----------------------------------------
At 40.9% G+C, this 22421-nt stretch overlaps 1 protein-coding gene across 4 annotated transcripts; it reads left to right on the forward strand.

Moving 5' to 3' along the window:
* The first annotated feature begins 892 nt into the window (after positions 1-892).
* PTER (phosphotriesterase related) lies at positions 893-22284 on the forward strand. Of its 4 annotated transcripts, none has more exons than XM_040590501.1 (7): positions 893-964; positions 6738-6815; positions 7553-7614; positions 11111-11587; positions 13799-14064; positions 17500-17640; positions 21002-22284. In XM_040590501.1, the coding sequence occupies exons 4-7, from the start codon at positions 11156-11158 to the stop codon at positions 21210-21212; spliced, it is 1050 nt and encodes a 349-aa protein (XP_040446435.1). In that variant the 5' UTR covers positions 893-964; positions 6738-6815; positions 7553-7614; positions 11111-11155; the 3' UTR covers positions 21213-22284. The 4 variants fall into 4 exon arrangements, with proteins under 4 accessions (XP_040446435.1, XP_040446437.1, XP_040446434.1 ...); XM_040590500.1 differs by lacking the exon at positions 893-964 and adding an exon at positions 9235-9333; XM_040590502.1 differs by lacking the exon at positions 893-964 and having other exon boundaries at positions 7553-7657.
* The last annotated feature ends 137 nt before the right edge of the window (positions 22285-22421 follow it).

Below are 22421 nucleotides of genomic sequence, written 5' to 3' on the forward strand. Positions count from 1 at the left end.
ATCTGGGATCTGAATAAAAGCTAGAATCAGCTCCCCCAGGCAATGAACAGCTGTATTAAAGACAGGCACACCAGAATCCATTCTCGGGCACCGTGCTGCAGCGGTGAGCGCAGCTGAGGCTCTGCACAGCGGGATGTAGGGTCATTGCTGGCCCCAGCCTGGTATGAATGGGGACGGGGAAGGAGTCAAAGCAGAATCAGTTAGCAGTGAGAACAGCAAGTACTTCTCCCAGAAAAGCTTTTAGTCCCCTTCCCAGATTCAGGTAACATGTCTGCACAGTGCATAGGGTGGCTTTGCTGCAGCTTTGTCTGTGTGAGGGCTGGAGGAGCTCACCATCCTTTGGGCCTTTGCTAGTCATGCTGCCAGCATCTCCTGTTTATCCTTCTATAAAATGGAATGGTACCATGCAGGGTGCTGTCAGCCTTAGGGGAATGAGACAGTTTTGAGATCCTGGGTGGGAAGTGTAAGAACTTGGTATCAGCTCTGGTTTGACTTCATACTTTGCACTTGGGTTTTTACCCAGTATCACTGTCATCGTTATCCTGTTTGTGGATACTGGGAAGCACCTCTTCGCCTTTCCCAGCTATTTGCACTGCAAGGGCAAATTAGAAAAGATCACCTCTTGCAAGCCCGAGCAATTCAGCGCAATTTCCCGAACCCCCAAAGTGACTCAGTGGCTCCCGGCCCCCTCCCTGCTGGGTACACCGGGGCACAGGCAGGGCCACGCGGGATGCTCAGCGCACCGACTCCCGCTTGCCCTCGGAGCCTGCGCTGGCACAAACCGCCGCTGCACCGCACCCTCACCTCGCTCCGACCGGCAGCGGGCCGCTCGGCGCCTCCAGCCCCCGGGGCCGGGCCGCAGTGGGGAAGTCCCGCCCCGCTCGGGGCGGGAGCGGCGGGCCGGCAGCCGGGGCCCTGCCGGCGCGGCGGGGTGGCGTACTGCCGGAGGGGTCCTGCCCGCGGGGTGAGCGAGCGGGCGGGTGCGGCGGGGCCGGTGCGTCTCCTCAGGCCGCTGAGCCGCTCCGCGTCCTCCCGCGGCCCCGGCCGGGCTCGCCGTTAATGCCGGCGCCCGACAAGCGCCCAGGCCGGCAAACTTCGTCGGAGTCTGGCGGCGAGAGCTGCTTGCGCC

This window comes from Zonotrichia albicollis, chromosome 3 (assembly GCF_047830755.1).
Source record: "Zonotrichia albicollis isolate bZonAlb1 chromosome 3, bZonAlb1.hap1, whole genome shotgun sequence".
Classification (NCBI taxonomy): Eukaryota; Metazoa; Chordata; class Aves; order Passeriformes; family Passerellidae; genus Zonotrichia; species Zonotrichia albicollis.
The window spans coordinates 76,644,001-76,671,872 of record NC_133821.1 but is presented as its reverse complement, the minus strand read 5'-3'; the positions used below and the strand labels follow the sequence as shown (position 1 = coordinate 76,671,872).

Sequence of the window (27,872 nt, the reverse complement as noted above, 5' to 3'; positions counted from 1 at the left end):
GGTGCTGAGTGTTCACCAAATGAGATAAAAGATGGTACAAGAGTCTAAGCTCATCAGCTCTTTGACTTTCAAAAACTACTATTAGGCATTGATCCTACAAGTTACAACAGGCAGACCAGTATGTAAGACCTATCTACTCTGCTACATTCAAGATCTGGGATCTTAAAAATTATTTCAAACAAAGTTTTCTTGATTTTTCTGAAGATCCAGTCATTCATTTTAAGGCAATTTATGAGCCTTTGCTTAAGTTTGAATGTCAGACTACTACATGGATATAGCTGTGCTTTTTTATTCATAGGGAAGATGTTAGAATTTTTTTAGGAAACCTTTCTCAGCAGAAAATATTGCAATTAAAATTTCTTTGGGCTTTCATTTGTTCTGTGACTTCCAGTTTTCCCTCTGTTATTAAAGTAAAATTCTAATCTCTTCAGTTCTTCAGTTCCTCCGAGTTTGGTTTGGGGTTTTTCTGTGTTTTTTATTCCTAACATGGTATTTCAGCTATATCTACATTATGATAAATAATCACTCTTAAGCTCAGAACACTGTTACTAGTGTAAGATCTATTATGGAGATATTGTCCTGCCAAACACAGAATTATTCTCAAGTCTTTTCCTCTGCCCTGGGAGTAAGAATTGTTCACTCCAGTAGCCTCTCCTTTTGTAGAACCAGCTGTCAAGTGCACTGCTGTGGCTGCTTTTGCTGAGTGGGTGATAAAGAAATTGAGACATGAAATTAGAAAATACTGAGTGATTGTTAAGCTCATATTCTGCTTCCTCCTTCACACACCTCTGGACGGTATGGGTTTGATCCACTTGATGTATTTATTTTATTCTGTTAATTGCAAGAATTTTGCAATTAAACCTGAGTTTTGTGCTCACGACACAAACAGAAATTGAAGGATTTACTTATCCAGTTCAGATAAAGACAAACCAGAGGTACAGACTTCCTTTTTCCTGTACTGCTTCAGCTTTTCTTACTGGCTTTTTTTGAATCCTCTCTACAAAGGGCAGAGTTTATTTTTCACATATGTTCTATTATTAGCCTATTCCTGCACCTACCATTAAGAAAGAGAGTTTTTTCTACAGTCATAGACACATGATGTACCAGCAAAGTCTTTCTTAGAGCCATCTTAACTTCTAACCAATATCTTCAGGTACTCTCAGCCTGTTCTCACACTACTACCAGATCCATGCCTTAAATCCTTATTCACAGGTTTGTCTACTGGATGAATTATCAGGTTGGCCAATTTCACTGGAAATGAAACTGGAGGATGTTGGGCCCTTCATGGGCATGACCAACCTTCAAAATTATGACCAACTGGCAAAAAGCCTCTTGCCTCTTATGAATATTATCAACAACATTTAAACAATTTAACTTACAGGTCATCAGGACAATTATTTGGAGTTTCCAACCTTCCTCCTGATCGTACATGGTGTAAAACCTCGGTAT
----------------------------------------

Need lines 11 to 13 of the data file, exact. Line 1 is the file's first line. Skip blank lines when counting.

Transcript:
The window spans coordinates 76,644,001-76,671,872 of record NC_133821.1 but is presented as its reverse complement, the minus strand read 5'-3'; the positions used below and the strand labels follow the sequence as shown (position 1 = coordinate 76,671,872).

Sequence of the window (27,872 nt, the reverse complement as noted above, 5' to 3'; positions counted from 1 at the left end):
GGTGCTGAGTGTTCACCAAATGAGATAAAAGATGGTACAAGAGTCTAAGCTCATCAGCTCTTTGACTTTCAAAAACTACTATTAGGCATTGATCCTACAAGTTACAACAGGCAGACCAGTATGTAAGACCTATCTACTCTGCTACATTCAAGATCTGGGATCTTAAAAATTATTTCAAACAAAGTTTTCTTGATTTTTCTGAAGATCCAGTCATTCATTTTAAGGCAATTTATGAGCCTTTGCTTAAGTTTGAATGTCAGACTACTACATGGATATAGCTGTGCTTTTTTATTCATAGGGAAGATGTTAGAATTTTTTTAGGAAACCTTTCTCAGCAGAAAATATTGCAATTAAAATTTCTTTGGGCTTTCATTTGTTCTGTGACTTCCAGTTTTCCCTCTGTTATTAAAGTAAAATTCTAATCTCTTCAGTTCTTCAGTTCCTCCGAGTTTGGTTTGGGGTTTTTCTGTGTTTTTTATTCCTAACATGGTATTTCAGCTATATCTACATTATGATAAATAATCACTCTTAAGCTCAGAACACTGTTACTAGTGTAAGATCTATTATGGAGATATTGTCCTGCCAAACACAGAATTATTCTCAAGTCTTTTCCTCTGCCCTGGGAGTAAGAATTGTTCACTCCAGTAGCCTCTCCTTTTGTAGAACCAGCTGTCAAGTGCACTGCTGTGGCTGCTTTTGCTGAGTGGGTGATAAAGAAATTGAGACATGAAATTAGAAAATACTGAGTGATTGTTAAGCTCATATTCTGCTTCCTCCTTCACACACCTCTGGACGGTATGGGTTTGATCCACTTGATGTATTTATTTTATTCTGTTAATTGCAAGAATTTTGCAATTAAACCTGAGTTTTGTGCTCACGACACAAACAGAAATTGAAGGATTTACTTATCCAGTTCAGATAAAGACAAACCAGAGGTACAGACTTCCTTTTTCCTGTACTGCTTCAGCTTTTCTTACTGGCTTTTTTTGAATCCTCTCTACAAAGGGCAGAGTTTATTTTTCACATATGTTCTATTATTAGCCTATTCCTGCACCTACCATTAAGAAAGAGAGTTTTTTCTACAGTCATAGACACATGATGTACCAGCAAAGTCTTTCTTAGAGCCATCTTAACTTCTAACCAATATCTTCAGGTACTCTCAGCCTGTTCTCACACTACTACCAGATCCATGCCTTAAATCCTTATTCACAGGTTTGTCTACTGGATGAATTATCAGGTTGGCCAATTTCACTGGAAATGAAACTGGAGGATGTTGGGCCCTTCATGGGCATGACCAACCTTCAAAATTATGACCAACTGGCAAAAAGCCTCTTGCCTCTTATGAATATTATCAACAACATTTAAACAATTTAACTTACAGGTCATCAGGACAATTATTTGGAGTTTCCAACCTTCCTCCTGATCGTACATGGTGTAAAACCTCGGTAT